Thursday, Oct 6, 2022
International Finance
Economy

Differences at Bank of England

BoE governor has presided over his first split vote. However, the two members who voted for a rate rise are unlikely to be joined by others for a while yet. August 21, 2014: The minutes of the Bank of England monetary policy meeting on August 6-7 showed that the committee voted 7-2 in favour of keeping Bank Rate at 0.5% with Martin Weale and Ian McCafferty voting...

BoE governor has presided over his first split vote. However, the two members who voted for a rate rise are unlikely to be joined by others for a while yet.

August 21, 2014: The minutes of the Bank of England monetary policy meeting on August 6-7 showed that the committee voted 7-2 in favour of keeping Bank Rate at 0.5% with Martin Weale and Ian McCafferty voting for a 25bp interest rate rise. This is the first time that there wasn’t a unanimous decision in just over three years. The committee voted 9-0 in favour of leaving QE at £375bn.

The two dissenters argued that “the degree of spare capacity had diminished sufficiently” and that a tightening labour market “created a prospect that wage growth would pick up”. They also noted that wages were a lagging indicator and “it was desirable to anticipate labour market pressures by raising Bank Rate in advance of them”. Even after a 25bp rate rise, they argued that “monetary policy would remain extremely supportive”. It would also help facilitate the MPCs “aspiration that the rises in Bank Rate should only be gradual”.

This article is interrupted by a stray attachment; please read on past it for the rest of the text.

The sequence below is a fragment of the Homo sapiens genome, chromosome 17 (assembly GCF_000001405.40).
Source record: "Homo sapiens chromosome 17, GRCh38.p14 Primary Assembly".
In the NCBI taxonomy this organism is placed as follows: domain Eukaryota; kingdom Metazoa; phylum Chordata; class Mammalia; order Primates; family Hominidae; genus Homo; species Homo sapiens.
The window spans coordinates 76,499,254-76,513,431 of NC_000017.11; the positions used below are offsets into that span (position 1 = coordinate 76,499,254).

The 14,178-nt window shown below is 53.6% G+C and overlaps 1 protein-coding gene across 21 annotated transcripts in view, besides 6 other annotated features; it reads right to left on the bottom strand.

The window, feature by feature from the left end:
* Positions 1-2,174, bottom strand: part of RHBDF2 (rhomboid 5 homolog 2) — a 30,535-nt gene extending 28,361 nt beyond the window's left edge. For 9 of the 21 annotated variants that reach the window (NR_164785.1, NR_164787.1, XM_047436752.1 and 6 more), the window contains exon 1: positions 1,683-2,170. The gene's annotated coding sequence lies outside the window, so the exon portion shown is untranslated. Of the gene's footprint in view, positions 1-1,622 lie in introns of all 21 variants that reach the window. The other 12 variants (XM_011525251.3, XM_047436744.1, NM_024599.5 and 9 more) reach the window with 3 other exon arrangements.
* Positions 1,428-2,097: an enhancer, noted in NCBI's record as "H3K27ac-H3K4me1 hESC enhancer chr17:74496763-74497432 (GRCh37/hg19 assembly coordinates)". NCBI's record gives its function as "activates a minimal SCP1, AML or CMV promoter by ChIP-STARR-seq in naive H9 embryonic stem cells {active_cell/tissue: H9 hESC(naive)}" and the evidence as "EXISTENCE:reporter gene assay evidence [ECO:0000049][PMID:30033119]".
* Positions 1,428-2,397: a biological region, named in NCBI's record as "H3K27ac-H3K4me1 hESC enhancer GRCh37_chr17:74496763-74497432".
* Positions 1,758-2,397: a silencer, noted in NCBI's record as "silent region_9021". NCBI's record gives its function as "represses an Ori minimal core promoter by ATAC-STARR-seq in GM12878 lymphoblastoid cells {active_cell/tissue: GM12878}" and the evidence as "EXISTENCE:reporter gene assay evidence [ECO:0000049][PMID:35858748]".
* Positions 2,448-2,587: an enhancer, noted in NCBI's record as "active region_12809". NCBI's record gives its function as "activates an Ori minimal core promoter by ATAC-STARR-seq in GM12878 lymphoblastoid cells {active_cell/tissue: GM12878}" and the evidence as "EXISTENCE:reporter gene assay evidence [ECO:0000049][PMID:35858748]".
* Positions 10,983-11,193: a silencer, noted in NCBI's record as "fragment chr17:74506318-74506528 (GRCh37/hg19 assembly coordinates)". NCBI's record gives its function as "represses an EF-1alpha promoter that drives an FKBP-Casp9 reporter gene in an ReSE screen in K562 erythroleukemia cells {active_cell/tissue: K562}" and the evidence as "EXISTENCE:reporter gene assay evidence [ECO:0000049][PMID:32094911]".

However, the majority still need a fair bit of convincing. The minutes stated that “for most members, there remained insufficient evidence of inflationary pressures to justify an immediate increase in Bank Rate”. They felt that the rate of growth would moderate while inflation was expected to “reach the 2% target only at the end of the three-year forecast period”. They also cited weak wages and the possibility of labour market slack may have been greater than previously thought. By delaying rate hikes, it would “allow the expansion to become more entrenched”. Indeed, raising rates too early in the absence of wage rises could increase “the vulnerability of highly indebted households”, while also adding to upward pressure on sterling.

We suspect that Weale and McCafferty will remain in the minority for a while yet. The low inflation numbers, the lack of wage growth and concerns about Eurozone growth – the UK’s largest trade partner – suggest that in the absence of upside activity data shocks, the majority will continue to opt for status quo in the next few months. Indeed, it currently looks more likely to be February when we see the first rate rise than our current published forecast of November.

Nonetheless, we think that the market is being too cautious in terms of potential policy tightening. The MPC-dated Sterling Overnight Interbank Average Rate (SONIA) forward is currently pricing in around 19bp of tightening by the February MPC meeting and just 38bp by June. We would suspect the BoE would likely be raising rates by 25bp a quarter which would put June at 50bp. As such, we remain upbeat on the prospects for sterling, particularly against the euro, given little prospect of ECB policy tightening within the next 18 months. We look for EURGBP to fall to 0.78 by year end.

ING

Leave a Comment

* By using this form you agree with the storage and handling of your data by this website.